Olympic Soccer: U.S. Women’s Team Beats Netherlands in Shootout

Olympic Soccer: U.S. Women’s Team Beats Netherlands in Shootout


Credit…Doug Mills/The New York Times

YOKOHAMA, Japan — It was only afterward that Alyssa Naeher let down her guard. After she had dived to saved the penalty kick late in the game. After she had dived again to push aside the header in extra time. After she had turned away not one but two penalties in the shootout.

Naeher’s teammates count on her to do her job as well as they do theirs every time they take the field. Better than they do even, since their mistakes have a tendency to wind up in the back of her net. In the quarterfinals of the Olympic tournament on Friday, facing a dangerous Netherlands attack, that had already happened twice.

Now the United States needed Naeher to save them again. After the teams played a 2-2 tie, a penalty kick shootout would decide who would go to the semifinals, and who would go home. The Americans turned to Naeher. Save us, they said. Just like you have before.

“There’s no one else I’d rather have in the net than her,” midfielder Rose Lavelle said later. “She’s saved us so many times.”

And so Naeher, who had saved her teams in big games and small ones, in World Cups and friendlies, saved them again. She reached out an arm to stop the first penalty and then did it again to knock aside the fourth. She did not smile. She did not pump her fist. She did not celebrate. That is a role the Naeher leaves for others.

On Friday, Megan Rapinoe was happy to fill it. Granted a chance to win the game, she took it: striding to the penalty spot, placing the ball down, driving it into the top right corner for the winning goal.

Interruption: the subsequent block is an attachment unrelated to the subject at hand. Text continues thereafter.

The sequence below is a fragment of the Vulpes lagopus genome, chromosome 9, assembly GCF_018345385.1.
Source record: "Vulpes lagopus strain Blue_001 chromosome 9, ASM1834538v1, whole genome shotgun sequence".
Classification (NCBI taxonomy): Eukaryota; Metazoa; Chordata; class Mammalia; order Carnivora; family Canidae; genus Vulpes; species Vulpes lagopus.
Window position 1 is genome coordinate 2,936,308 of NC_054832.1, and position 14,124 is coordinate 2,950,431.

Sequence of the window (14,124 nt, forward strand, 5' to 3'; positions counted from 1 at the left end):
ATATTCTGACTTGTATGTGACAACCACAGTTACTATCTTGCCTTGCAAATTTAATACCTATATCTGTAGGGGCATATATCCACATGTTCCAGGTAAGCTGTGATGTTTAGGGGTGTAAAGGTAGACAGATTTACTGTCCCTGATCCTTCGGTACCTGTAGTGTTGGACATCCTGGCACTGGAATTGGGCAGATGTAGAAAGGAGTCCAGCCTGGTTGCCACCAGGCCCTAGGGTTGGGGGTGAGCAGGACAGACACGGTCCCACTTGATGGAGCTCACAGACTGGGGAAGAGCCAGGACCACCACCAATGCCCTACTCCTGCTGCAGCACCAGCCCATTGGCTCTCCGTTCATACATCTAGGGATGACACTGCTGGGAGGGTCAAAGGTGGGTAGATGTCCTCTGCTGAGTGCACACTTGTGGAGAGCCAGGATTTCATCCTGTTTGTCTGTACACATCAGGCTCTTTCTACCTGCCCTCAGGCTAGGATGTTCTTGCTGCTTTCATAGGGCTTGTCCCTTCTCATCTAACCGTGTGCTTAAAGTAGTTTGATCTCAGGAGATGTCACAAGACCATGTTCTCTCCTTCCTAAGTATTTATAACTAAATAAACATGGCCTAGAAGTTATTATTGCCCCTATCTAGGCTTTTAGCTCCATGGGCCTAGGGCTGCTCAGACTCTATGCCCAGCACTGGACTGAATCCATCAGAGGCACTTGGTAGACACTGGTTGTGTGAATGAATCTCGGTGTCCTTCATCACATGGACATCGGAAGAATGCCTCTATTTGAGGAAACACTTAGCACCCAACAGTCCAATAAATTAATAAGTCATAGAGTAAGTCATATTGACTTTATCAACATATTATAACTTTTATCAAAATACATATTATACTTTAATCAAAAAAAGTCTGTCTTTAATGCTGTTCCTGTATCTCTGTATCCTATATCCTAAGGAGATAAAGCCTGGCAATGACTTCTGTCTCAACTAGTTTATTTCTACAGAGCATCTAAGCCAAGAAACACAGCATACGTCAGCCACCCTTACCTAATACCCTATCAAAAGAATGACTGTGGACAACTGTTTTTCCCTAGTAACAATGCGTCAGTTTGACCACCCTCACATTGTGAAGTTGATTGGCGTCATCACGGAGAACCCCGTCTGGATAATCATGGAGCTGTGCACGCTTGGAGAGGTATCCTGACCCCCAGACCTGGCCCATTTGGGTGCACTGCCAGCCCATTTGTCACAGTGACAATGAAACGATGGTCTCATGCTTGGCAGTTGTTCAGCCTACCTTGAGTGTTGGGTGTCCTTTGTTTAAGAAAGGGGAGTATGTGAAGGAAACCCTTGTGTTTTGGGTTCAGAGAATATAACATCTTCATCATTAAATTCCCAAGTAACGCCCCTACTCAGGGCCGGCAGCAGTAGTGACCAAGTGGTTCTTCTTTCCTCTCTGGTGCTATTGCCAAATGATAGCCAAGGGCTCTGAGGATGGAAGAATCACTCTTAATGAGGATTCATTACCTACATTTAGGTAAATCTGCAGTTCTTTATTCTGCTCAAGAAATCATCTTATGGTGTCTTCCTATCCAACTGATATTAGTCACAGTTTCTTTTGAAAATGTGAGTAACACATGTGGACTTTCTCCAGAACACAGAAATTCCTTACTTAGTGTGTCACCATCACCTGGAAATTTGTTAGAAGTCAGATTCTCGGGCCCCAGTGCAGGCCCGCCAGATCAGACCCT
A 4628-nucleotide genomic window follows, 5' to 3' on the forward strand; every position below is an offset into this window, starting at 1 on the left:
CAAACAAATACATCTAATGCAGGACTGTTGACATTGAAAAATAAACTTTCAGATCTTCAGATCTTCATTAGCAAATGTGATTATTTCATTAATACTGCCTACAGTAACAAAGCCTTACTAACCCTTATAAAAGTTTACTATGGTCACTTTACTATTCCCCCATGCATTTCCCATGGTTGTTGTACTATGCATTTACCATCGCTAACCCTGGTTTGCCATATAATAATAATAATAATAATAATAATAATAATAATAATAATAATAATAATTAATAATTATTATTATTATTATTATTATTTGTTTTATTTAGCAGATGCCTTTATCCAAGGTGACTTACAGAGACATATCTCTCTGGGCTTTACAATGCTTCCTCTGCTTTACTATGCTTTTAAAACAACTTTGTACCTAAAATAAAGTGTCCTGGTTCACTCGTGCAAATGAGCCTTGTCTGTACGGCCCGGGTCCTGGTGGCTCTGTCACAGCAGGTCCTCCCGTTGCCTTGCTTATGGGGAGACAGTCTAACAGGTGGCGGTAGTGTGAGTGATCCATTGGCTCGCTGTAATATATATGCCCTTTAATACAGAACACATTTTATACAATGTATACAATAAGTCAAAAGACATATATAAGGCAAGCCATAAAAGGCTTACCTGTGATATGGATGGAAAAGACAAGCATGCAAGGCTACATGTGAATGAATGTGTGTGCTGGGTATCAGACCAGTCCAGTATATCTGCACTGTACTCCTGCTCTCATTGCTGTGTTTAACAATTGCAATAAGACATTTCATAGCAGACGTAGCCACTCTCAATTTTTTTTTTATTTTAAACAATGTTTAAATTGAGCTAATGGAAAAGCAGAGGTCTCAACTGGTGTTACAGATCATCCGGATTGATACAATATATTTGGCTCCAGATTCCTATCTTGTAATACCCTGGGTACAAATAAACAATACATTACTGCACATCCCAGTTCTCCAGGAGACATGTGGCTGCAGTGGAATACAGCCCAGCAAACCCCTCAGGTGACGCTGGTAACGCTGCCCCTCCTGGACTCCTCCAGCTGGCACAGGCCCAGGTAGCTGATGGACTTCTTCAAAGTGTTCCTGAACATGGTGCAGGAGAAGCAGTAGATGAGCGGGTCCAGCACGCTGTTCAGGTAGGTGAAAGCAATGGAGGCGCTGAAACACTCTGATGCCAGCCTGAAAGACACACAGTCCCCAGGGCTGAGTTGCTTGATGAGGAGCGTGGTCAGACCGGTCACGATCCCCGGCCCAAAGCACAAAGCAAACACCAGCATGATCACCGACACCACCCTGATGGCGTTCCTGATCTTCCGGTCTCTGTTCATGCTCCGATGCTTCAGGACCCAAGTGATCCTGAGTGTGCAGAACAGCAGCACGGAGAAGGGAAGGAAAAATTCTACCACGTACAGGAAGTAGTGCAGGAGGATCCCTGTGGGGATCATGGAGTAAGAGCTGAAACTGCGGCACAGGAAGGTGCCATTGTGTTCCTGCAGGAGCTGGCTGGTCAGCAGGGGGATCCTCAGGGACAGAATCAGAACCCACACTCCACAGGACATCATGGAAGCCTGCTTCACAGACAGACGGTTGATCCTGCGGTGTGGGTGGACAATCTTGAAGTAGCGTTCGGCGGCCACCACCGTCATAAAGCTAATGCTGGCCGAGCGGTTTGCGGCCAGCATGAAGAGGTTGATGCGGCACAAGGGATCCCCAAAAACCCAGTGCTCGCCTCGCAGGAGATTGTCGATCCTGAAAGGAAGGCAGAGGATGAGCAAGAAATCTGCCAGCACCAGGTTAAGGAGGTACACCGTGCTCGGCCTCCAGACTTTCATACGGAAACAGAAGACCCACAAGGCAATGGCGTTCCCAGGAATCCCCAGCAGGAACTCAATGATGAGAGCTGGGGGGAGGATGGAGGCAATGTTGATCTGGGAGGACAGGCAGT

“I just try to be calm,” Rapinoe said of her mentality in shootouts. “I say to myself, ‘The worst that’s going to happen is that we lose the whole thing.’”

The United States, its gold medal hopes revived, will play Canada on Monday in Kashima. Sweden, which beat Japan on Friday, and Australia, which stunned Britain’s Team G.B., will meet in the other semifinal.

The Americans will arrive at their next game with a newfound sense that maybe, just maybe, a tournament that started badly can end the way the Americans planned all along. And they will do so knowing that while Rapinoe had delivered the final blow, it was Naeher who had saved the day.

The game, played in an empty stadium so quiet that the few reporters and spectators inside could hear the players shouting out defensive assignments and words of encouragement, was a collision of two of the best women’s teams in the world, and a rematch of the 2019 Women’s World Cup final.

Credit…Chang W. Lee/The New York Times

That game was also won by the Americans, with the aid of a Rapinoe penalty. But this summer it appeared the Netherlands would be positioned to take its revenge.

The United States had struggled in the group stage, humbled by Sweden in its opening game and frustrated by a defensive game plan in its third game against Australia, a dour scoreless tie that guaranteed advancement but did little to lift the team’s confidence.